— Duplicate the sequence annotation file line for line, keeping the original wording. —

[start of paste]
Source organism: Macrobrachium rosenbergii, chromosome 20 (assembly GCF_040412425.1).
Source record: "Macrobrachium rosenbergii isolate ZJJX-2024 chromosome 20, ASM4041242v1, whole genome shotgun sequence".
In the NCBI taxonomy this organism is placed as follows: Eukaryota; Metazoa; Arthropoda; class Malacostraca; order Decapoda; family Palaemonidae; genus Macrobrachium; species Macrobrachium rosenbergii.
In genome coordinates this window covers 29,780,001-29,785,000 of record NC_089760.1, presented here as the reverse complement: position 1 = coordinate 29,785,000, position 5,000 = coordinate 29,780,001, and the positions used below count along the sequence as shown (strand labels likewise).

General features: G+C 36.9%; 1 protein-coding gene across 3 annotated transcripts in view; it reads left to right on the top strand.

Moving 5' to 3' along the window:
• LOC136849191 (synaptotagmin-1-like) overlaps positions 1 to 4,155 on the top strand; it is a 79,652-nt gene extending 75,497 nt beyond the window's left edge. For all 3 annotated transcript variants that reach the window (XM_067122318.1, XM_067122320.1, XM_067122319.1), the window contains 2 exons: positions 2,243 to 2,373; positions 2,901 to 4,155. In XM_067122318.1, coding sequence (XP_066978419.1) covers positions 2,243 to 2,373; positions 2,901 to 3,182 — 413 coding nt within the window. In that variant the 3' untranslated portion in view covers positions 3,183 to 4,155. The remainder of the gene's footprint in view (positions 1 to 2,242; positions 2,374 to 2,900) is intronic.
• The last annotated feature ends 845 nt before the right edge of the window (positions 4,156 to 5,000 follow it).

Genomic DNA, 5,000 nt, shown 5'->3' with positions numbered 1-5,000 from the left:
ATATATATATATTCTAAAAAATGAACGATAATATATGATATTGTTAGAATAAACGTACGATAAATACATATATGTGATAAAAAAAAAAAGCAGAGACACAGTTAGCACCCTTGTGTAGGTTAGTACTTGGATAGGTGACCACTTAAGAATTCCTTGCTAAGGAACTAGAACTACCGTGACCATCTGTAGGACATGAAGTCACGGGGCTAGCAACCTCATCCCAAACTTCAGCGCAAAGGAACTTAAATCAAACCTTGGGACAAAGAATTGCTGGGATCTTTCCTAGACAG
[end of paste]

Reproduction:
Source organism: Macrobrachium rosenbergii, chromosome 20 (assembly GCF_040412425.1).
Source record: "Macrobrachium rosenbergii isolate ZJJX-2024 chromosome 20, ASM4041242v1, whole genome shotgun sequence".
In the NCBI taxonomy this organism is placed as follows: Eukaryota; Metazoa; Arthropoda; class Malacostraca; order Decapoda; family Palaemonidae; genus Macrobrachium; species Macrobrachium rosenbergii.
In genome coordinates this window covers 29,780,001-29,785,000 of record NC_089760.1, presented here as the reverse complement: position 1 = coordinate 29,785,000, position 5,000 = coordinate 29,780,001, and the positions used below count along the sequence as shown (strand labels likewise).

General features: G+C 36.9%; 1 protein-coding gene across 3 annotated transcripts in view; it reads left to right on the top strand.

Moving 5' to 3' along the window:
• LOC136849191 (synaptotagmin-1-like) overlaps positions 1 to 4,155 on the top strand; it is a 79,652-nt gene extending 75,497 nt beyond the window's left edge. For all 3 annotated transcript variants that reach the window (XM_067122318.1, XM_067122320.1, XM_067122319.1), the window contains 2 exons: positions 2,243 to 2,373; positions 2,901 to 4,155. In XM_067122318.1, coding sequence (XP_066978419.1) covers positions 2,243 to 2,373; positions 2,901 to 3,182 — 413 coding nt within the window. In that variant the 3' untranslated portion in view covers positions 3,183 to 4,155. The remainder of the gene's footprint in view (positions 1 to 2,242; positions 2,374 to 2,900) is intronic.
• The last annotated feature ends 845 nt before the right edge of the window (positions 4,156 to 5,000 follow it).

Genomic DNA, 5,000 nt, shown 5'->3' with positions numbered 1-5,000 from the left:
ATATATATATATTCTAAAAAATGAACGATAATATATGATATTGTTAGAATAAACGTACGATAAATACATATATGTGATAAAAAAAAAAAGCAGAGACACAGTTAGCACCCTTGTGTAGGTTAGTACTTGGATAGGTGACCACTTAAGAATTCCTTGCTAAGGAACTAGAACTACCGTGACCATCTGTAGGACATGAAGTCACGGGGCTAGCAACCTCATCCCAAACTTCAGCGCAAAGGAACTTAAATCAAACCTTGGGACAAAGAATTGCTGGGATCTTTCCTAGACAG